It may be hard to believe, but there are currently more mobile devices in circulation than the global population.1 Mobile usage has proliferated and its use now exceeds that of desktops. Mobile devices and phones are now indispensable business tools, so it comes as no surprise that mobility has become a key priority for enterprises.
To adapt to this shift, organizations need to support a greater range of devices and adjust their IT strategy to meet the demands of the increasingly mobile workforce. Yet the advances in technology required to enable mobile workers are making it more difficult for administrators to efficiently manage access, security and traffic policies for all of the clients on their networks across multiple work sites.
The key to solving this problem lies in centralized network management and control – removing as much of the manual work as possible by creating ways to dynamically and intelligently manage network connections and access points. A lean IT team that manages many different locations needs a secure, stable and simple solution.
Mobility and the Internet of Things (IoT) are radically changing the way we live and work. Employees are demanding access to their work resources through outside networks, from anywhere, at any time, with any device.
The Challenge of Security Across Multiple Access Points
As the number of network access points expands, protecting your proprietary data from security breaches becomes even more complex, especially if you have disparate security solutions. How do you prevent an unauthorized computer from accessing your network? Or stop a malware-infested employee’s computer from infecting your entire network?
A new approach is needed to stay ahead of the curve – and it’s called the Cisco® Identity Services Engine (ISE). With Cisco ISE, implement 802.1X and enjoy industry-leading network access control in your IT environment.
There’s a disturbing trend afoot when it comes to remote workers – 82 percent of them state that they do not use a VPN to connect to the company network. Gone are the days when desktops, laptops, business apps and critical infrastructure were all secured behind a firewall. With the rise of cloud-hosted applications, employees are using corporate-owned laptops to access Internet resources from both inside and outside the corporate network. In doing so, they’re effectively bypassing the corporate perimeter and creating new security risks for your organization.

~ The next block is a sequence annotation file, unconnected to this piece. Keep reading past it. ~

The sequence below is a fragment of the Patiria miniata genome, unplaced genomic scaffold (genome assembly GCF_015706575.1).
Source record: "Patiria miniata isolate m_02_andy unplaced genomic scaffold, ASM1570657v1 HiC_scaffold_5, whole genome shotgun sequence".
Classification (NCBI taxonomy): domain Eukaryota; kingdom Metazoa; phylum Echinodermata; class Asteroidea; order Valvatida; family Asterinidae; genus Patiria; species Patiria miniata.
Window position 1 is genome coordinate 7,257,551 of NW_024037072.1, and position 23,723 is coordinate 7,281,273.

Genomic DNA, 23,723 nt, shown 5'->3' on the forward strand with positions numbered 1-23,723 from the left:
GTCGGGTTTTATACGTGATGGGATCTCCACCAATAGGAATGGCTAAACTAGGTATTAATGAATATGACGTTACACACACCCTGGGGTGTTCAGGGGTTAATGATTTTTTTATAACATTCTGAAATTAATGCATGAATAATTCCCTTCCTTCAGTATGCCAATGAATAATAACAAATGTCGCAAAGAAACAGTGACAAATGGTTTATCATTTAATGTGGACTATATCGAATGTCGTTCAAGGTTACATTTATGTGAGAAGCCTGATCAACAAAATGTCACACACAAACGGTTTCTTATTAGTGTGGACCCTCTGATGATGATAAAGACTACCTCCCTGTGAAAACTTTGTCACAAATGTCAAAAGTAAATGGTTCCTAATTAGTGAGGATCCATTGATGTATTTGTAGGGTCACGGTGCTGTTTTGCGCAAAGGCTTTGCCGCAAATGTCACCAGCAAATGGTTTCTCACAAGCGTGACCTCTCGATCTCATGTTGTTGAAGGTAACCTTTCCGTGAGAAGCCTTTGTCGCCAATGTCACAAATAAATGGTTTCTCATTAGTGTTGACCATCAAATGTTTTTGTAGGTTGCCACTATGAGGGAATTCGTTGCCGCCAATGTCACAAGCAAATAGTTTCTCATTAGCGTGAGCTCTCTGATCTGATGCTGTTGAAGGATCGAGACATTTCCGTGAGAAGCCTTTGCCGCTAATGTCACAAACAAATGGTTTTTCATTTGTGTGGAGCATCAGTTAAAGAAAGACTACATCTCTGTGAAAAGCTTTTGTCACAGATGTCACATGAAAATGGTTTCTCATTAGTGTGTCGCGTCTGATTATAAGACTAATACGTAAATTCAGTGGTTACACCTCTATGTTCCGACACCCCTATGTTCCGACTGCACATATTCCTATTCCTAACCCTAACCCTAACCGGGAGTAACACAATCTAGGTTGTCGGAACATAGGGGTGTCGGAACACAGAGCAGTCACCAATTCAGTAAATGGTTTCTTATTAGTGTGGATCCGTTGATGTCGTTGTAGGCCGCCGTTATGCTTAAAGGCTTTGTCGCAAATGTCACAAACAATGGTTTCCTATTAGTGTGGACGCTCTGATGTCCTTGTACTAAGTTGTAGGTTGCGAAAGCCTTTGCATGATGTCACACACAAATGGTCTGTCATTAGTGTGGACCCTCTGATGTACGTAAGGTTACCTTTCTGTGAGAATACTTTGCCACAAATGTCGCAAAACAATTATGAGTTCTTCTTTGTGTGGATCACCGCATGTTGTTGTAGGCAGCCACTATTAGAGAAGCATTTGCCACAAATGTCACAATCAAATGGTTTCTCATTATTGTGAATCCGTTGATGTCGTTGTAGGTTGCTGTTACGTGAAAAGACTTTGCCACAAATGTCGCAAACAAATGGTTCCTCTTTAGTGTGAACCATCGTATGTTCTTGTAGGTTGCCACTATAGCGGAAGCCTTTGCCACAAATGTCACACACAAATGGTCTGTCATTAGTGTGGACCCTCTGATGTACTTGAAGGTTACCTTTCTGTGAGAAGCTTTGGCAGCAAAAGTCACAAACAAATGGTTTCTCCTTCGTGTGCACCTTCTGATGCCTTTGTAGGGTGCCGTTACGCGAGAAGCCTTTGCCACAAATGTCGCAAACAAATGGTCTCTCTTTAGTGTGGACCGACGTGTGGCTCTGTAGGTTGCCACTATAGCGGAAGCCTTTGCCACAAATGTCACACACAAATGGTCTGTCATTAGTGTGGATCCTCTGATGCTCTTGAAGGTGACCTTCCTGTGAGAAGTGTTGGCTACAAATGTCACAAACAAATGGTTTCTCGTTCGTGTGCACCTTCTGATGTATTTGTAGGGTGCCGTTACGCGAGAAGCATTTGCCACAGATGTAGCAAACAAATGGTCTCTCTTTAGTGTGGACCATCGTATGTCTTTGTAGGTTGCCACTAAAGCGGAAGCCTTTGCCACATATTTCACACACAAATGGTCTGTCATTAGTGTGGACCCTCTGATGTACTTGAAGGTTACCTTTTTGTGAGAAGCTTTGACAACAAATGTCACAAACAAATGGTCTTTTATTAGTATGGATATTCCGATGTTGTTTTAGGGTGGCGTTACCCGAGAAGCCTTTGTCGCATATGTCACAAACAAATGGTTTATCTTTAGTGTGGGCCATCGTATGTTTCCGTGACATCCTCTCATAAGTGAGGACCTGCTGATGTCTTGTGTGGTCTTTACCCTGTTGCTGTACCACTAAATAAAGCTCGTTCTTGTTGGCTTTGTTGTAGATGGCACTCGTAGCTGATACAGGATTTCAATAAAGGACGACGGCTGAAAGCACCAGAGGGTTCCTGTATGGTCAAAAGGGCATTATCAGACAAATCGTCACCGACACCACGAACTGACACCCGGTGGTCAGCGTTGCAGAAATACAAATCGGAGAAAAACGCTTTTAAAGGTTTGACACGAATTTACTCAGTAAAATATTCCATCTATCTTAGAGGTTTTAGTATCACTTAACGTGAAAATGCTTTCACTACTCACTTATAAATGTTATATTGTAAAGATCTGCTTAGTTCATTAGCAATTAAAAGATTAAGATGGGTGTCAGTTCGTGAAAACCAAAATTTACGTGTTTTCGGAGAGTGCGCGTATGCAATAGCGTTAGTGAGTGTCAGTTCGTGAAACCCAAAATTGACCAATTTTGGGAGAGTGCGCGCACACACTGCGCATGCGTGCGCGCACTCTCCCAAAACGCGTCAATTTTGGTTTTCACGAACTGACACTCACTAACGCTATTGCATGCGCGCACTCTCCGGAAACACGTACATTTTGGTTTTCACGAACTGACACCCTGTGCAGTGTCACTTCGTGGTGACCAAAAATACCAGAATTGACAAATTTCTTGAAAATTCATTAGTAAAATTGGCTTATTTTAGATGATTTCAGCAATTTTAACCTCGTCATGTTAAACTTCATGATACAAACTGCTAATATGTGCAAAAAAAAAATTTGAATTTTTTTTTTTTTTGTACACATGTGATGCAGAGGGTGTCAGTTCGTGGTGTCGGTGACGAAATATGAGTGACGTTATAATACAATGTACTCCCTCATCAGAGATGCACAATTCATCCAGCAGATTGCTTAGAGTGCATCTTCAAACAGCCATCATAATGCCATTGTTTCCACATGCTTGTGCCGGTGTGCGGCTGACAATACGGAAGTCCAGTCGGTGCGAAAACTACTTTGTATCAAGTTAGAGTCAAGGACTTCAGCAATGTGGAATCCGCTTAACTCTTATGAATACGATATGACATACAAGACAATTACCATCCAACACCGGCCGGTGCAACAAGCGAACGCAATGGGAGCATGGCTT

Get Ahead of the Security Curve With Cisco Umbrella Protection
Many organizations find themselves unprepared for the risk that off-network users create for malware, ransomware and other attacks. As a Secure Internet Gateway, Cisco Umbrella provides the first line of defense against threats on the internet, wherever users go. Umbrella delivers complete visibility into internet activity across all locations, devices and users, and blocks threats before they ever reach your network or endpoints.
For customers looking to adopt a software-defined networking (SDN) approach to automating their data center network, Cisco ACI and VMware NSX are likely not foreign terms. These SDN platforms, being two of the leading solutions in the market, have often been positioned against each other as apples-to-apples competitors. In fact, of the 250 SDN-related inquiries that Gartner fielded in 2016, more than 50 specifically requested comparisons between VMware NSX and Cisco ACI.